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    9. But I do agree that there's more to be said about the different forms of these concepts. In particular, the early game / late game tension I wrote about recently is tied into variance, though I haven't thought enough about it yet to say something definitive. Hmm...

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    10. I think saying that Lava Axe is high variance is an indication of why the different types of variance need to be spread more. It is certainly high variance in that sometimes it is good and sometimes it is awful, but I think that is true of nearly every card in Magic. Lava Axe certainly isn't a quadrant theory all star, but I think calling it high variance full stop is misleading.

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    11. Interesting! It sounds like you're talking about a much more nuanced notion of variance than I am. I'm really just thinking of it from a purely mathematical perspective; just define some kind of marginal utility function for drawing Lava Axe instead of another card, treat that function as a random variable over the space of all possible situations, and take the variance.

      But (if I understand correctly) what you want to do is look at the particular reasons that a card's (mathematical) variance is what it is, and develop a richer vocabulary for these cases. That makes sense to me. It's definitely an angle I hadn't considered.

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    12. From the optic that the goal of the game is to reduce your opponent from 20 to 0, Lava Axe is approximately 0 variance, it will always bring you 25% of the way there. A 2/2 for 2 runs the whole gamut from doing 0 damage to doing the whole 20.

      From another point of view, of your opponents 20 life points, 19 of them are worth literally nothing, and one of them is worth everything. That point of view, which I suspect you take, suggests this card is very high variance since it only does something if it gets the last life point. From a certain point of view this is true, though like the above viewpoint it fails to capture the complexities of a game of Magic. For example, if your opponent is at ten, and you play two Lava Axes, they should get equal credit.

      To further muddy the waters (sorry I 'm not making this easier for you), a Divination into two lands on turn 12 is about the worst possible Divination, but what if the card you draw next turn is your game winning Lava Axe (no I don't know what crazy deck you're playing). Does the Divination get the credit? If it does, Divination is actually pretty low variance, since it always gets you two cards deeper. If we instead look only at the two cards you get, it is pretty high variance, since they might be worthless.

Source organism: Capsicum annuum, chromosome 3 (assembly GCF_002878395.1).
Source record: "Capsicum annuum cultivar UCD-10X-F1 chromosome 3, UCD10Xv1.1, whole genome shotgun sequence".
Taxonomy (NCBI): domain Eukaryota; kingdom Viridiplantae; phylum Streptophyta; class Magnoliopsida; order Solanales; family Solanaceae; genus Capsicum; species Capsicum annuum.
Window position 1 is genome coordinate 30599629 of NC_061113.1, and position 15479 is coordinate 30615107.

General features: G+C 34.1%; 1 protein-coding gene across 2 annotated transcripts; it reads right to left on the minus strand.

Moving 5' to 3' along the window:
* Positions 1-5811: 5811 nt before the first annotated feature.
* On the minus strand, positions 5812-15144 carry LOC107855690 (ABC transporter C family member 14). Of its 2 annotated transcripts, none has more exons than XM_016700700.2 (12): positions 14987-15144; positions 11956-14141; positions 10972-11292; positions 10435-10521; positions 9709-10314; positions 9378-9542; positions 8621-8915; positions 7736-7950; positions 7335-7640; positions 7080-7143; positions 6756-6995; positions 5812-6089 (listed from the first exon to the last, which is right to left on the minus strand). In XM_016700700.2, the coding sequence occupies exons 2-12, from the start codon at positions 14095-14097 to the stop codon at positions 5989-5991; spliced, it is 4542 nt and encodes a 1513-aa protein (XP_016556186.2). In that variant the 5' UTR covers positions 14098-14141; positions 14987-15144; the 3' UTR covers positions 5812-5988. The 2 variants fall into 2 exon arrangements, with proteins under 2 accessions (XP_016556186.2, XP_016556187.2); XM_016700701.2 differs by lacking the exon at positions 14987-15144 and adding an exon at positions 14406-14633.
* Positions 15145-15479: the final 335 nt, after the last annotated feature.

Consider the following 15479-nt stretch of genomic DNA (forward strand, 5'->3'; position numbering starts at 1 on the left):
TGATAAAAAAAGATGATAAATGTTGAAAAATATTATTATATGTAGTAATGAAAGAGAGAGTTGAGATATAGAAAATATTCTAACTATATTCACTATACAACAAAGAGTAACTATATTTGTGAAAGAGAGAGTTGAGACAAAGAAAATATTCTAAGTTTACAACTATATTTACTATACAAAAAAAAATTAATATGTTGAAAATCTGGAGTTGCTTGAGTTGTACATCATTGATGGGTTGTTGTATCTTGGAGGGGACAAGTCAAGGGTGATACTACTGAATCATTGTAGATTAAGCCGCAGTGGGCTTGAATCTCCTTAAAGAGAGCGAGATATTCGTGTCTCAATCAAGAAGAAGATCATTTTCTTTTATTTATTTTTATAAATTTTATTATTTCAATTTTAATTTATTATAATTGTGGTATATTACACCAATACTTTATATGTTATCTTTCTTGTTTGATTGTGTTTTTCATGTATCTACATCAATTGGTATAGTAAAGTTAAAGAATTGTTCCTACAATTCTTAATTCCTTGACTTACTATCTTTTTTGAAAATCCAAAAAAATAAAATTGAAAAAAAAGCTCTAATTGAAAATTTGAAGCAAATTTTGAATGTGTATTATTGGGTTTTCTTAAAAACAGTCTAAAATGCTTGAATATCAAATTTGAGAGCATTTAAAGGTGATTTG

And, what makes it even more complicated is that the four simplistic arguments above are all probably correct for different decks and situations.

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    13. I think my notion of variance actually handles these cases successfully. Here's how I imagine a more formal definition. (I didn't put this in my original post for obvious reasons!)

      First, fix a pair of players and decks. Our probability space X is the set of all reachable game states at the beginning of your draw steps, weighted by the likelihood of reaching them. (This is well-defined since our players are stochastic machines of some sort.) Let S be such a game state. We further specify that S does not include any hidden information such as the cards in your opponent's hand, the order of your libraries, etc.

      Define U(A, S) = P(you win | card A is on top of your library) - P(you win | card A is not on top of your library). Then the variance V(A) is just the variance of the random variable U(A, S), where S ranges over X.

      I think this captures the subtleties in your example. For example, U(Divination, S) is usually pretty high, but V(Divination) isn't too small because of double-land whiffs. (And V(Divination) increases if you have Frost Titan.) U(Lava Axe, some state with the opponent is at 10 life) is probably pretty low, but it does take into account all future states in which you draw a second Lava Axe.

      Obviously it's hard to be certain whether this function actually does what I claim it does, since the definition isn't one you could reasonably use for an actual numerical calculation. But perhaps the intuition behind it makes sense to you.

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    14. Just realized my definition is nonsense because X is not a probability space, but a measure space. Insert some kind of normalization to make it make sense. (That's what I get for commenting tired...)